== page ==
Govind Singh Kathayat had hallucinations for six years. He would lock himself in his room, convinced that there were terrorists pounding on the door. Within seconds, he would switch from rage to tears. Unlike many other survivors of the 2008 terror attacks in Mumbai, who learnt to cope, Govind simply couldn’t let go.
Not long after that November 26, he was diagnosed with schizophrenia, triggering a series of visits to Thane Mental Hospital, which almost became his second home until 2014.
Govind is now 38 years old, and slowly rebuilding his life, piece by piece, settling into a new job as an accounts manager with a Dadar-based Parsi institution. His marriage collapsed, but he is looking for love again. He hasn’t met his son in six years, but he isn’t losing hope.
Employed at the popular Busaba restaurant behind the Taj Mahal Palace Hotel eight years ago, Govind was at work when two of the gunmen jogged down the lane from Leopold Cafe towards the Taj, as people ran around in panic. With over 50 guests and other staffers, Govind remained holed up in the restaurant, which had downed its shutters.
“We did not eat for two days, we survived on water,” he says.
Through two days, unsure of what was happening outside, they huddled inside, speaking in whispers, petrified that any sound could send a hand-grenade their way. All this while, they could hear intermittent explosions and gunfire from the Taj. Govind’s father had arrived by then, behind the police barricades not far from the restaurant, and on the phone with him. Both were unsure whether he would make it out alive.
Eventually, when he was rescued by police and driven back home to Thane, 42 km away, Govind was quiet. Once he reached his one-bedroom flat, he asked his parents to shut all doors and windows, certain that terrorists could arrive any time. And that marked the onset of the nightmares that Govind would battle for the next six years.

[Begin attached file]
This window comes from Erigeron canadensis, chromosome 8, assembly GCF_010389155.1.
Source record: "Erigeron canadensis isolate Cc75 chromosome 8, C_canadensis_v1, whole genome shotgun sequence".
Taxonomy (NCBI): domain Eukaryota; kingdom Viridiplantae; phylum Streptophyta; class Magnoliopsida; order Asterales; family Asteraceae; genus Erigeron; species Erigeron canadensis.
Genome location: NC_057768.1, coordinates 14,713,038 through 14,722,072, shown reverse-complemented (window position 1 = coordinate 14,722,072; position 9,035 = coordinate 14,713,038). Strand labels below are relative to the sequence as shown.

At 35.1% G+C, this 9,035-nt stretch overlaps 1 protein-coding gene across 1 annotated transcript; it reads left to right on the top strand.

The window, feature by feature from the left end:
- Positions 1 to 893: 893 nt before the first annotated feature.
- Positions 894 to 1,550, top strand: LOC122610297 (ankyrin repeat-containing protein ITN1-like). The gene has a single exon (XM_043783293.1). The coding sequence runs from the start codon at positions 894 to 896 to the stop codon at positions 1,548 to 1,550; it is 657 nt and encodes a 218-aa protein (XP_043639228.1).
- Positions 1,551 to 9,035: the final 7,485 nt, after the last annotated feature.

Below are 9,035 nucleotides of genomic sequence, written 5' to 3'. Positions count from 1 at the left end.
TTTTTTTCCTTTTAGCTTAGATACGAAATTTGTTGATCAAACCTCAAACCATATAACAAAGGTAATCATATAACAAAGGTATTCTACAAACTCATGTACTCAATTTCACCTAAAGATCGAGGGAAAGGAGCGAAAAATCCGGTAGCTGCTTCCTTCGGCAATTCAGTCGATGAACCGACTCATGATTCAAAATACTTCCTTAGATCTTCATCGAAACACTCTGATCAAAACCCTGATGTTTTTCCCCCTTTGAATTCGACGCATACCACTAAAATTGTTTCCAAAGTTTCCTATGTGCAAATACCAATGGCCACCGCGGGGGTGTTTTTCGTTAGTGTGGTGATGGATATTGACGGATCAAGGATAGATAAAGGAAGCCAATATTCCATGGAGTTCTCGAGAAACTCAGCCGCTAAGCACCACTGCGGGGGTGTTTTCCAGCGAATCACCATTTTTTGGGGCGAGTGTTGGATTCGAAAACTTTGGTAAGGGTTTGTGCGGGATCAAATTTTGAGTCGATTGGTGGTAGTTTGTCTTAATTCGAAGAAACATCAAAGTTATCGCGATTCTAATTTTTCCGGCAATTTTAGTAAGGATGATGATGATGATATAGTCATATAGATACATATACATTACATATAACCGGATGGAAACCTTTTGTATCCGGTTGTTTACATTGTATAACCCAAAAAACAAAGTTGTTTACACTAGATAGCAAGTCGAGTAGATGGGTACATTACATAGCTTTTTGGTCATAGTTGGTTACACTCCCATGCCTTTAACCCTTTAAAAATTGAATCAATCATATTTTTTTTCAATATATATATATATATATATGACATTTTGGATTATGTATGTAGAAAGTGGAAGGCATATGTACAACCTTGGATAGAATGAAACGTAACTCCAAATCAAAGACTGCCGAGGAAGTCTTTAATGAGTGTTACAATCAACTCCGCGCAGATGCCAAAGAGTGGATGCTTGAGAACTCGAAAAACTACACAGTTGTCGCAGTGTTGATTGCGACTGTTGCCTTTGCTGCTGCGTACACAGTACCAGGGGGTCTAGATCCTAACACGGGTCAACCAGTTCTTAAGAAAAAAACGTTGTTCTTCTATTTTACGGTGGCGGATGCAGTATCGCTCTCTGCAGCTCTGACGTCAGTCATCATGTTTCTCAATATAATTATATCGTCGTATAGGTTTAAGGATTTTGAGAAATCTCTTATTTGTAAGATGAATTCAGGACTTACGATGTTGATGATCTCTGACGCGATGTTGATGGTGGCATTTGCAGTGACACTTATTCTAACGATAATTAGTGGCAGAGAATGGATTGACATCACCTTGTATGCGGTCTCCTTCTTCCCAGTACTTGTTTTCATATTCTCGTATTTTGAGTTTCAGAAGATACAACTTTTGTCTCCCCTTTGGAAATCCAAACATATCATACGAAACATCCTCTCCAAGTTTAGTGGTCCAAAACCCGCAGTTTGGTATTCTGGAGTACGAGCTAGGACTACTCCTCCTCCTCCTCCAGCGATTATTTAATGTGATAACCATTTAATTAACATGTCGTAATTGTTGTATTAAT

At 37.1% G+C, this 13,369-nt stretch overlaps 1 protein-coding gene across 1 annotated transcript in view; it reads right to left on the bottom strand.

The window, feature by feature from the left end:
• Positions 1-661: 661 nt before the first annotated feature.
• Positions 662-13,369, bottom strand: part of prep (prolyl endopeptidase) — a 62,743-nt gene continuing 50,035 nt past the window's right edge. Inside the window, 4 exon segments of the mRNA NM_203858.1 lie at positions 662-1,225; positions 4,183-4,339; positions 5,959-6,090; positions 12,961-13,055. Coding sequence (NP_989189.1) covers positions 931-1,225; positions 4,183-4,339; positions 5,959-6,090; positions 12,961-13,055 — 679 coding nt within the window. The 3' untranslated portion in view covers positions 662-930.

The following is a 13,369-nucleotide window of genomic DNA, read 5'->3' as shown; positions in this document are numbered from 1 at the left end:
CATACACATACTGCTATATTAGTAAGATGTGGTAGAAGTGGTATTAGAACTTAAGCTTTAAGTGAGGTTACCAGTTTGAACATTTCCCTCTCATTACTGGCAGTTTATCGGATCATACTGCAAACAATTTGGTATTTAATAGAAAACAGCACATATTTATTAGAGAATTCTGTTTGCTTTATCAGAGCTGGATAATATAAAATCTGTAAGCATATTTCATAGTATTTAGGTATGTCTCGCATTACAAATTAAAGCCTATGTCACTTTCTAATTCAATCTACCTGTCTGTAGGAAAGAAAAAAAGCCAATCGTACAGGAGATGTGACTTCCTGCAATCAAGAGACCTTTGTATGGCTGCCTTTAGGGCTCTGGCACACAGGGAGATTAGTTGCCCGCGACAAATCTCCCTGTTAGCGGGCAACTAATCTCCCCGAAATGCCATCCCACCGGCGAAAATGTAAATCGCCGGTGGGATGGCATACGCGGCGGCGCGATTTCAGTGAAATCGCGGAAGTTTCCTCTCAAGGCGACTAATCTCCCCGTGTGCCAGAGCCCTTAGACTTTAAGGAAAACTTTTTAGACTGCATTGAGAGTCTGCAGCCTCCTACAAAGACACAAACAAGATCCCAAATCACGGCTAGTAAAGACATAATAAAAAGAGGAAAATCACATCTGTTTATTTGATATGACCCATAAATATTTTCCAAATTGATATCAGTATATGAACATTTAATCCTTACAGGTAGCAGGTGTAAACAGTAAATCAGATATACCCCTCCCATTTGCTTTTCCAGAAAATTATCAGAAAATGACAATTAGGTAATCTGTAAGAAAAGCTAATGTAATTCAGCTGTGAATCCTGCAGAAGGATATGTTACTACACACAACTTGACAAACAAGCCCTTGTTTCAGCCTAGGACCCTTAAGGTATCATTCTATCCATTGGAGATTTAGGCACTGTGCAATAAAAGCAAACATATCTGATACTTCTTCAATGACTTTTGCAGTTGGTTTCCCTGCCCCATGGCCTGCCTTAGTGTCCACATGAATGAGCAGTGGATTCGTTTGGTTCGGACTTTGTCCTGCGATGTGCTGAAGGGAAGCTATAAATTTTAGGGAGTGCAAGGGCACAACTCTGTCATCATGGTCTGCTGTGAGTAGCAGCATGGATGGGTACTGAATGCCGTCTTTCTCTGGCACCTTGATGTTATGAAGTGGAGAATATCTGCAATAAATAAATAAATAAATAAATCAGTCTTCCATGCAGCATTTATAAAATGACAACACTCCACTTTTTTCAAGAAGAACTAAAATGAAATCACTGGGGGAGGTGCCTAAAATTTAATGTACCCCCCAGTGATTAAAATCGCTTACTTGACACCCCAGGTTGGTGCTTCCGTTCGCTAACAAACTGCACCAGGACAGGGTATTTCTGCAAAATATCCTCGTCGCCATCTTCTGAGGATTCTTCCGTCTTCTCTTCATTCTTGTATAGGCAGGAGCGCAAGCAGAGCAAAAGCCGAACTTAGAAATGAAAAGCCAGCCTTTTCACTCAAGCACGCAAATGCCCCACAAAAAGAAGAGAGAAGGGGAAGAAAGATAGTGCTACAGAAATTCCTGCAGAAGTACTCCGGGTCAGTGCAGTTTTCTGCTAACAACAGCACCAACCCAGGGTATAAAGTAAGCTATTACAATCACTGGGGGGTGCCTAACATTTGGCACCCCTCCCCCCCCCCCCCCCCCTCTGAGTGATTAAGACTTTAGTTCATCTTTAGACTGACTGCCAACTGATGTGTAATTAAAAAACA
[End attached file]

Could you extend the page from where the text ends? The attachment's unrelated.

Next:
“I felt depressed. I could not go to public spaces,” he says. His wife left soon after the diagnosis, when his son Rajeev was just two years old. The divorce came through in 2014. “Rajeev must be 10 now. We don’t even know how he looks,” says Kundan Kathayat, Govind’s father.
Kundan took his son to psychiatrists, saints, dargahs and remote villages looking for miracle cures.
But change was late in coming.
Between 2008 and 2014, Govind was admitted to the Thane hospital eight times, once for six months at a stretch. He says he was given electric-shock therapy multiple times. “Those six years pushed me 10 years back in life. I thought it was better to die. But now I want to live,” he says.
According to former superintendent of Thane Mental Hospital, Dr Rajendra Shirsath, Govind was first admitted as an advanced case of schizophrenia. He would befriend very few patients, choosing to remain silent and focus on occupational therapy.
He is still on medication, but has not had to return to hospital since 2014. “He is finally becoming his old self. We had prayed for this day,” says Bhagirathi, Govind’s mother.
From a depressed man who attempted suicide — he slit his wrists once, tried to drink whiskey laced with insect repellant another time — to a man excited to go to work, make friends, get married again, Govind has come a long way. “I want to marry again. My parents are looking for a suitable match in Nainital, our native city. I want to settle down, keep them happy,” he says, smiling from behind thick glasses.
It has been difficult on the family, too. “We have seen him battle his fears,” says Kundan, a retired Navy employee.
At his job, Govind supervises nearly 60 people. He smiles a little more now. “That is my story of strength. I want to give back to all those who stood by me in those years,” he says.